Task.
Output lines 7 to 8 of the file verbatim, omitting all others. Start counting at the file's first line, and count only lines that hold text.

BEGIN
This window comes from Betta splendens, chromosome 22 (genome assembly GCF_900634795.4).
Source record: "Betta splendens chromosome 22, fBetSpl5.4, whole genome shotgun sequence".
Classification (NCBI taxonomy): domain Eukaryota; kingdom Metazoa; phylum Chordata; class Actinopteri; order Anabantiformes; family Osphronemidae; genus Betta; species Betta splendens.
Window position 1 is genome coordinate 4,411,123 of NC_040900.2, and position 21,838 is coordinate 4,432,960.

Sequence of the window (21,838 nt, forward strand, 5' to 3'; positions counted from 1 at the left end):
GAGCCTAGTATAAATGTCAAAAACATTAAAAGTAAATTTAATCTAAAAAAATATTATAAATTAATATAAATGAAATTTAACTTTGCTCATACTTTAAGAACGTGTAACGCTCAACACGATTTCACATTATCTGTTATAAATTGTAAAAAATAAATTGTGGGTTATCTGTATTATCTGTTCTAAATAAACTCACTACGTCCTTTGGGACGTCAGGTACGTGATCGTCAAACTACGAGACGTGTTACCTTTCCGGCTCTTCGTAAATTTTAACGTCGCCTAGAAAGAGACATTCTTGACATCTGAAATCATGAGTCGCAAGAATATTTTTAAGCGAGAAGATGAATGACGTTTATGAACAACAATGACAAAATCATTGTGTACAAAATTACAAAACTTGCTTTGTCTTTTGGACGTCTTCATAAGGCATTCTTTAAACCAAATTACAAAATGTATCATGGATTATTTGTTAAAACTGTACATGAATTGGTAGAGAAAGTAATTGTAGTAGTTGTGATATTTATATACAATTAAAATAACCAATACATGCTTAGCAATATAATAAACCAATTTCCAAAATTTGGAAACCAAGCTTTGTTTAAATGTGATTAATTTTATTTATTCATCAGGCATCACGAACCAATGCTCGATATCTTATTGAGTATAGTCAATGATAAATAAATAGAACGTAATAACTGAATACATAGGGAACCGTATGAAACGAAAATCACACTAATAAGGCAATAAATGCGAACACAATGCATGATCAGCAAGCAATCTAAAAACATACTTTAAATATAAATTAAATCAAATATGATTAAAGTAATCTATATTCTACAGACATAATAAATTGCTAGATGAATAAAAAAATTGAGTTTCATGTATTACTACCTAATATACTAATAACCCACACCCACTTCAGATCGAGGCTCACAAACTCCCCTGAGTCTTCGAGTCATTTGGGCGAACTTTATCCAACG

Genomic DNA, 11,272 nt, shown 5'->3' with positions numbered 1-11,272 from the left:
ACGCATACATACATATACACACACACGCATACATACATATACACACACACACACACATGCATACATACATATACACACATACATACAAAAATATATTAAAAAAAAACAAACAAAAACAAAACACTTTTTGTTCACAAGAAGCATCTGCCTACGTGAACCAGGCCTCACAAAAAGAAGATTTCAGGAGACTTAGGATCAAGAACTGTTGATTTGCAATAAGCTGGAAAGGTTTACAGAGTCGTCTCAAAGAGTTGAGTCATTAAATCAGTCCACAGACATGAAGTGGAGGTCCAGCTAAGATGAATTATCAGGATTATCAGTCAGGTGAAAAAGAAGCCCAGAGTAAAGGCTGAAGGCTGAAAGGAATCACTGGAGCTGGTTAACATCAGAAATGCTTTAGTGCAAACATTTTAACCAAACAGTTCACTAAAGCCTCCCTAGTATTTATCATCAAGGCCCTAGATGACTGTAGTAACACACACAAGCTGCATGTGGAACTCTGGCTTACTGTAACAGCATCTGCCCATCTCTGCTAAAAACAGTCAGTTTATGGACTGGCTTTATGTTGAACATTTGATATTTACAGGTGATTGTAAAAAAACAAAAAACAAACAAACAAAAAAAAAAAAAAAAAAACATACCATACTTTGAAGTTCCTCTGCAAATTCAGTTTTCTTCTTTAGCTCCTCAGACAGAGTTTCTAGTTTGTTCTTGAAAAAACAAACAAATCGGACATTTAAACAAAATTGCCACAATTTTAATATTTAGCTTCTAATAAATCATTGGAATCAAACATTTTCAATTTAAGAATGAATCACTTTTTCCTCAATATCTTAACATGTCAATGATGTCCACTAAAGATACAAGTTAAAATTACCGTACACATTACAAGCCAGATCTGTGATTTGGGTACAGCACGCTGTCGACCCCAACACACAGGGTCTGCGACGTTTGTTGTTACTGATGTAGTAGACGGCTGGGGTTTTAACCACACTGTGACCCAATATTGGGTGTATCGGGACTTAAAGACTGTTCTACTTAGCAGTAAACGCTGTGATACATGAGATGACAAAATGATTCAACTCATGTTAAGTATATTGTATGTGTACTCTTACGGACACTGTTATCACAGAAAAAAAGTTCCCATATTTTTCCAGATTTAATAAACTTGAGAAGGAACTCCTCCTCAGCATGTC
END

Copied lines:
Genomic DNA, 11,272 nt, shown 5'->3' with positions numbered 1-11,272 from the left:
ACGCATACATACATATACACACACACGCATACATACATATACACACACACACACACATGCATACATACATATACACACATACATACAAAAATATATTAAAAAAAAACAAACAAAAACAAAACACTTTTTGTTCACAAGAAGCATCTGCCTACGTGAACCAGGCCTCACAAAAAGAAGATTTCAGGAGACTTAGGATCAAGAACTGTTGATTTGCAATAAGCTGGAAAGGTTTACAGAGTCGTCTCAAAGAGTTGAGTCATTAAATCAGTCCACAGACATGAAGTGGAGGTCCAGCTAAGATGAATTATCAGGATTATCAGTCAGGTGAAAAAGAAGCCCAGAGTAAAGGCTGAAGGCTGAAAGGAATCACTGGAGCTGGTTAACATCAGAAATGCTTTAGTGCAAACATTTTAACCAAACAGTTCACTAAAGCCTCCCTAGTATTTATCATCAAGGCCCTAGATGACTGTAGTAACACACACAAGCTGCATGTGGAACTCTGGCTTACTGTAACAGCATCTGCCCATCTCTGCTAAAAACAGTCAGTTTATGGACTGGCTTTATGTTGAACATTTGATATTTACAGGTGATTGTAAAAAAACAAAAAACAAACAAACAAAAAAAAAAAAAAAAAAACATACCATACTTTGAAGTTCCTCTGCAAATTCAGTTTTCTTCTTTAGCTCCTCAGACAGAGTTTCTAGTTTGTTCTTGAAAAAACAAACAAATCGGACATTTAAACAAAATTGCCACAATTTTAATATTTAGCTTCTAATAAATCATTGGAATCAAACATTTTCAATTTAAGAATGAATCACTTTTTCCTCAATATCTTAACATGTCAATGATGTCCACTAAAGATACAAGTTAAAATTACCGTACACATTACAAGCCAGATCTGTGATTTGGGTACAGCACGCTGTCGACCCCAACACACAGGGTCTGCGACGTTTGTTGTTACTGATGTAGTAGACGGCTGGGGTTTTAACCACACTGTGACCCAATATTGGGTGTATCGGGACTTAAAGACTGTTCTACTTAGCAGTAAACGCTGTGATACATGAGATGACAAAATGATTCAACTCATGTTAAGTATATTGTATGTGTACTCTTACGGACACTGTTATCACAGAAAAAAAGTTCCCATATTTTTCCAGATTTAATAAACTTGAGAAGGAACTCCTCCTCAGCATGTC